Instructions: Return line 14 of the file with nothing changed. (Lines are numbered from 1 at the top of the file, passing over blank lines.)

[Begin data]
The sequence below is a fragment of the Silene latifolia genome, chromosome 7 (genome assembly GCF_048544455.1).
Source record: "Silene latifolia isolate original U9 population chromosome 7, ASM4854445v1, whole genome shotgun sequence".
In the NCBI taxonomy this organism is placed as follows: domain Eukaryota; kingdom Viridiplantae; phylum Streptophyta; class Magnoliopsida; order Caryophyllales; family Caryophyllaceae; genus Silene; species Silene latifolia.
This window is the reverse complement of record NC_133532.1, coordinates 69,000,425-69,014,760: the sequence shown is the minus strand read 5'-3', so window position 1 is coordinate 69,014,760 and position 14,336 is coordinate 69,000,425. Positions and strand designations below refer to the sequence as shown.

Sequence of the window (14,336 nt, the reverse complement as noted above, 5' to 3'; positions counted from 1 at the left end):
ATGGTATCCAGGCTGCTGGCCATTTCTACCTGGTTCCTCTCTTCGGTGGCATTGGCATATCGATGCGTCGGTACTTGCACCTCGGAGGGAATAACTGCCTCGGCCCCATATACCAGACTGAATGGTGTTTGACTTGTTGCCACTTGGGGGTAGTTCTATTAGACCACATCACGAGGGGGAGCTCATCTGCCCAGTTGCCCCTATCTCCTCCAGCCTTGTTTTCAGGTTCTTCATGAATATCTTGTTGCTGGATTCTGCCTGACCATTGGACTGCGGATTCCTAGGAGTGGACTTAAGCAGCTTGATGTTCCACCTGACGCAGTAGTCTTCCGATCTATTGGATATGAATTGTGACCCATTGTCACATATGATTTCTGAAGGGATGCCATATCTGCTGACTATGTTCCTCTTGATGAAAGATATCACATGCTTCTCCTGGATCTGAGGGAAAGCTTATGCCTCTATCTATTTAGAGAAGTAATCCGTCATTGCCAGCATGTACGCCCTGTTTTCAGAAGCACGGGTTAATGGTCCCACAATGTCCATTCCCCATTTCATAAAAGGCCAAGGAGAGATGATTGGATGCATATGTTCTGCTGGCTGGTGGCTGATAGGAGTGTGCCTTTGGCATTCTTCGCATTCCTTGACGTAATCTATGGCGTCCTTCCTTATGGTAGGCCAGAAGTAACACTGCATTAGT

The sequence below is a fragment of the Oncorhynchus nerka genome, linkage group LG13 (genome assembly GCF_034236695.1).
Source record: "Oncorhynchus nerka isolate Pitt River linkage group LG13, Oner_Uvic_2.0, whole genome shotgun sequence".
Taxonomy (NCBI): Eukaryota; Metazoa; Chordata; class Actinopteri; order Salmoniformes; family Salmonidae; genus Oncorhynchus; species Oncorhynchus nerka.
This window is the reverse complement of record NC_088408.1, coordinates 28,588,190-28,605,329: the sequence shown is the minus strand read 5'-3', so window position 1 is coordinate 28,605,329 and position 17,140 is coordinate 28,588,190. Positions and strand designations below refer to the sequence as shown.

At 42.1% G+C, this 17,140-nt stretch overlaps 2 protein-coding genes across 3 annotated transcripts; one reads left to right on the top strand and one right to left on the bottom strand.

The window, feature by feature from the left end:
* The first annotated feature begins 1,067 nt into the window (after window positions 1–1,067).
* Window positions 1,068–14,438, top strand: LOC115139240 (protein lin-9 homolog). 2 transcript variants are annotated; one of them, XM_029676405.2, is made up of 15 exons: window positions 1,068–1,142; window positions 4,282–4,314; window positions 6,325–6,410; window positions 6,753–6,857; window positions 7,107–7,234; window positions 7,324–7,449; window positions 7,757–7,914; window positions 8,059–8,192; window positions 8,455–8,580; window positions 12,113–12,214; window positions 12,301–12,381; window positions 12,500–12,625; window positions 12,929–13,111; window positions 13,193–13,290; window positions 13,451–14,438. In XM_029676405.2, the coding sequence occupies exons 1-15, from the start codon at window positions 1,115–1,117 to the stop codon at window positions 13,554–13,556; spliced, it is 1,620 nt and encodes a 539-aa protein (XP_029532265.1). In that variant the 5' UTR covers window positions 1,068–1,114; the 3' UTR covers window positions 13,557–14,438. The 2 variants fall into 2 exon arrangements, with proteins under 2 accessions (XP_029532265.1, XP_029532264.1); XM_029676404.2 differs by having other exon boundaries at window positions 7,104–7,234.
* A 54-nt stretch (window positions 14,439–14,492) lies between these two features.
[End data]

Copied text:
* Window positions 1,068–14,438, top strand: LOC115139240 (protein lin-9 homolog). 2 transcript variants are annotated; one of them, XM_029676405.2, is made up of 15 exons: window positions 1,068–1,142; window positions 4,282–4,314; window positions 6,325–6,410; window positions 6,753–6,857; window positions 7,107–7,234; window positions 7,324–7,449; window positions 7,757–7,914; window positions 8,059–8,192; window positions 8,455–8,580; window positions 12,113–12,214; window positions 12,301–12,381; window positions 12,500–12,625; window positions 12,929–13,111; window positions 13,193–13,290; window positions 13,451–14,438. In XM_029676405.2, the coding sequence occupies exons 1-15, from the start codon at window positions 1,115–1,117 to the stop codon at window positions 13,554–13,556; spliced, it is 1,620 nt and encodes a 539-aa protein (XP_029532265.1). In that variant the 5' UTR covers window positions 1,068–1,114; the 3' UTR covers window positions 13,557–14,438. The 2 variants fall into 2 exon arrangements, with proteins under 2 accessions (XP_029532265.1, XP_029532264.1); XM_029676404.2 differs by having other exon boundaries at window positions 7,104–7,234.